China: To ease tension, talks must resume between US and N Korea

RSTV Bureau
Chinese President Xi Jinping waves during a press event to introduce the new members of the Chinese Politburo in Beijing's Great Hall of the People Wednesday, Oct 25, 2017. The seven-member Standing Committee, the inner circle of Chinese political power, was paraded in front of assembled media on the first day following the end of the 19th Communist Party Congress.

Chinese President Xi Jinping waves during a press event to introduce the new members of the Chinese Politburo in Beijing’s Great Hall of the People Wednesday, Oct 25, 2017. The seven-member Standing Committee, the inner circle of Chinese political power, was paraded in front of assembled media on the first day following the end of the 19th Communist Party Congress.

China has called for talks between US and North Korea after Trump administration designated Pyongyang as a state sponsor of terrorism.

“We still hope all relevant parties can contribute to easing tensions, that the relevant parties can resume talks and (adopt) the correct track to resolving the Korean peninsula issue through dialogue and consultation…More should be done in that regard,”said foreign ministry spokesman Lu Kang.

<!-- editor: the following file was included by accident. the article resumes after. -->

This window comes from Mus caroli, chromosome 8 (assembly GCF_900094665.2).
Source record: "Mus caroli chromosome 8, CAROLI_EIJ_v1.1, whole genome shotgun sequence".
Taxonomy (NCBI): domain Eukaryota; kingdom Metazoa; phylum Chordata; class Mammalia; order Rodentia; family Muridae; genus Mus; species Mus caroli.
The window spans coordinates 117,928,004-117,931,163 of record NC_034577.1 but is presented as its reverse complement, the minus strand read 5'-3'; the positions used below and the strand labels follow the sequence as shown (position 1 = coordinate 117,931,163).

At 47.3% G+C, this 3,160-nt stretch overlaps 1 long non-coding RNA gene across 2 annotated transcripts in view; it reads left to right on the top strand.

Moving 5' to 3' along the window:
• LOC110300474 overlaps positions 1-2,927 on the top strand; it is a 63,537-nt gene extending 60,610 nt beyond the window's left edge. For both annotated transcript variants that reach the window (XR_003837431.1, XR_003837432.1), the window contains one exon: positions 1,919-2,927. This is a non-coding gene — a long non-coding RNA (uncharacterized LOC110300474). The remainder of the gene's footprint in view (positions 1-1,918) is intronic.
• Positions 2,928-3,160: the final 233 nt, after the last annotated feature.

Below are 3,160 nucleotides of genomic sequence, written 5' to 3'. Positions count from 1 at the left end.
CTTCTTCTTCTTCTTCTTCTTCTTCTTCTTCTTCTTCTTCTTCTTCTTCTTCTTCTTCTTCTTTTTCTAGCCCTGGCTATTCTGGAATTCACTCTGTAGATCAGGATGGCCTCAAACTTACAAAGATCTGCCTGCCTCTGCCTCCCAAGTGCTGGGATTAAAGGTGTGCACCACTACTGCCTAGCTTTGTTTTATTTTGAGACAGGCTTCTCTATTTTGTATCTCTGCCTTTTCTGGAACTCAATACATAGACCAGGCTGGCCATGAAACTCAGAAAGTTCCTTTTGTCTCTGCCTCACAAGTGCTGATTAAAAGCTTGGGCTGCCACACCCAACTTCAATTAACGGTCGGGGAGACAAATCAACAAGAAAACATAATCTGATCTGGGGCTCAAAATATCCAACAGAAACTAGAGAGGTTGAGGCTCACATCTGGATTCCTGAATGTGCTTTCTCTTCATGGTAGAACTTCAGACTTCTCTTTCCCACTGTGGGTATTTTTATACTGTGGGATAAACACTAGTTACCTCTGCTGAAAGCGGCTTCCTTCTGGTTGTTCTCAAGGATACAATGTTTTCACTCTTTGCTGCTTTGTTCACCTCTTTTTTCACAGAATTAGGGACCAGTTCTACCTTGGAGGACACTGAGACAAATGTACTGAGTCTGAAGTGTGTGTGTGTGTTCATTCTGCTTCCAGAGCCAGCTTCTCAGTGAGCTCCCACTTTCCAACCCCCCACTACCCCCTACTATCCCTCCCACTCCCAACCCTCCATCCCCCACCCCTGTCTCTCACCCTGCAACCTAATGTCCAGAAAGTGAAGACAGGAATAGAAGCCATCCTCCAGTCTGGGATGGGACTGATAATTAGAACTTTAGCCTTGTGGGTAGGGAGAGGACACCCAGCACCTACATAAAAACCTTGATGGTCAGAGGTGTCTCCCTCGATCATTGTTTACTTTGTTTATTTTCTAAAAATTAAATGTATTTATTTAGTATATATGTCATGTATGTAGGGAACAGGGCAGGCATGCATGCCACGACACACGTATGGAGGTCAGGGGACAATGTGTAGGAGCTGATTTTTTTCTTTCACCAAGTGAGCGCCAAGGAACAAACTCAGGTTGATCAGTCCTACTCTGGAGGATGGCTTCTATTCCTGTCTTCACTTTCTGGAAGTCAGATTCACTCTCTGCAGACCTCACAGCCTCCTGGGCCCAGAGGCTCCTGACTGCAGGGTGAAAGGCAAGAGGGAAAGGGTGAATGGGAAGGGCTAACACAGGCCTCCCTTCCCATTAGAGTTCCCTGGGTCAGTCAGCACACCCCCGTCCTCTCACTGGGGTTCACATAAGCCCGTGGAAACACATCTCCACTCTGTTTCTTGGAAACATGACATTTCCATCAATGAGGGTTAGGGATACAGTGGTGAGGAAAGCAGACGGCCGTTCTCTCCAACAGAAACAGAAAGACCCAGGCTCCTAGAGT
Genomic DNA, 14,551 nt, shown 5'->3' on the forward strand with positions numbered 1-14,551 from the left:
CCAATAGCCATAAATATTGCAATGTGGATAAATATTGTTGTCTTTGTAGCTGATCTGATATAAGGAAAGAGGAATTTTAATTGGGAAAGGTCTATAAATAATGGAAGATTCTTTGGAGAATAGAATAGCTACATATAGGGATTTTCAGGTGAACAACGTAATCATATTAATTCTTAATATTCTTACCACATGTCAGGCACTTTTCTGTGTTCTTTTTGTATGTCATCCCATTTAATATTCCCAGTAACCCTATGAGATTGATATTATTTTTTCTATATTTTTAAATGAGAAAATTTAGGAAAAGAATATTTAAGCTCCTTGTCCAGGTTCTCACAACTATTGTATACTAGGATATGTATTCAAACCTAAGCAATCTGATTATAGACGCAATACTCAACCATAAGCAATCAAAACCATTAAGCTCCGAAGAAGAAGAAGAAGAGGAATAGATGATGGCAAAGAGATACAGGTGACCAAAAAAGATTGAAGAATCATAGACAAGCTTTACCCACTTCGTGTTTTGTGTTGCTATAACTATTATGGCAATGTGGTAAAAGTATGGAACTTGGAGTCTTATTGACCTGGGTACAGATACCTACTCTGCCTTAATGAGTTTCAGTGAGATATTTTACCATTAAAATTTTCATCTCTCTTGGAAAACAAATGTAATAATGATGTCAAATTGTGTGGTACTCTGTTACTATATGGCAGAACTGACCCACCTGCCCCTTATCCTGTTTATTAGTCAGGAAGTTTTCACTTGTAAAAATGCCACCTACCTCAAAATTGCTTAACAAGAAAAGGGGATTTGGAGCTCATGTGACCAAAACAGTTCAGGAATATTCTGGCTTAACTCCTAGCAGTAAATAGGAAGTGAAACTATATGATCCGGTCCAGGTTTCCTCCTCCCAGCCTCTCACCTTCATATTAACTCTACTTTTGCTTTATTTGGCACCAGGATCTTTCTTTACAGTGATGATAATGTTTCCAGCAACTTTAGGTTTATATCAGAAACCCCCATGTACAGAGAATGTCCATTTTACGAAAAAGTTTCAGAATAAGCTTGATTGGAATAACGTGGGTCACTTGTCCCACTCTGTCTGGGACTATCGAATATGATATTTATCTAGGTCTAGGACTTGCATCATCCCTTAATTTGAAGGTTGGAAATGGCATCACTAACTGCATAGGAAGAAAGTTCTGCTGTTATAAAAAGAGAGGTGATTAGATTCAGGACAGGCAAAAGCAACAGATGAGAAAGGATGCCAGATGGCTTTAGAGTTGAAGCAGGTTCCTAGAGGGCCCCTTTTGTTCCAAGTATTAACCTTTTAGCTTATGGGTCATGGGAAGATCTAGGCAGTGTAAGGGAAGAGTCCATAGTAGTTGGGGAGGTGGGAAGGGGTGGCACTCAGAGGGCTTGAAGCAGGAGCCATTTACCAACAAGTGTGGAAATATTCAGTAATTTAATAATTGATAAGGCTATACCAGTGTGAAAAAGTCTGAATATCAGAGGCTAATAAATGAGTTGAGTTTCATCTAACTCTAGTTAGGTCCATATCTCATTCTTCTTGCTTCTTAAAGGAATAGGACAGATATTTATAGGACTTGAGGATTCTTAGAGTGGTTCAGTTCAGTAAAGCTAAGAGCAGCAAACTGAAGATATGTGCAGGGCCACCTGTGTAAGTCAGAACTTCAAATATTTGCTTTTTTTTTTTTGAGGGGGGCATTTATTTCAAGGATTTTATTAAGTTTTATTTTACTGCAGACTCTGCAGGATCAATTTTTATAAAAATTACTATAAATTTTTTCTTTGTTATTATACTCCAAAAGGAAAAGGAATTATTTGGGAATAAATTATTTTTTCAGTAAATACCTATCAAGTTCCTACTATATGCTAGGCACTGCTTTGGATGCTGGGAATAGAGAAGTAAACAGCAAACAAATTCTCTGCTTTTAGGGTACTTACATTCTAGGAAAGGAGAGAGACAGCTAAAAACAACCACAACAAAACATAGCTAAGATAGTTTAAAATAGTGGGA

China’s reaction came after Trump promised a rapid escalation of US Treasury sanctions against the North after adding its name to a terror blacklist previously led by Iran and Syria.

“Should have happened a long time ago. Should have happened years ago,” Trump said.

But Secretary of State Rex Tillerson hoped that sanctions and diplomacy could still pressure North Korean leader Kim Jong-Un into talks on nuclear disarmament.

“We still hope for diplomacy,” he said, adding that punitive measures were already having a significant impact on Pyongyang’s economy.

The White House has said it will not tolerate the North’s testing or deployment of an intercontinental ballistic missile capable of carrying a nuclear warhead to US cities. Experts believe Pyongyang is within months of such a threshold, having carried out six nuclear tests since 2006 and test-fired several types of missiles, including multi-stage rockets.

Beijing has repeatedly pushed for negotiations to end the standoff in the Korean peninsula after Pyongyang defied all nuclear sanctions and went ahead missile tests.

China has pushed for a “dual track approach” which would require the United States to freeze its military drills in South Korea while North Korea would halt its weapons programmes, but the proposal has not gained traction.

(With inputs from agencies)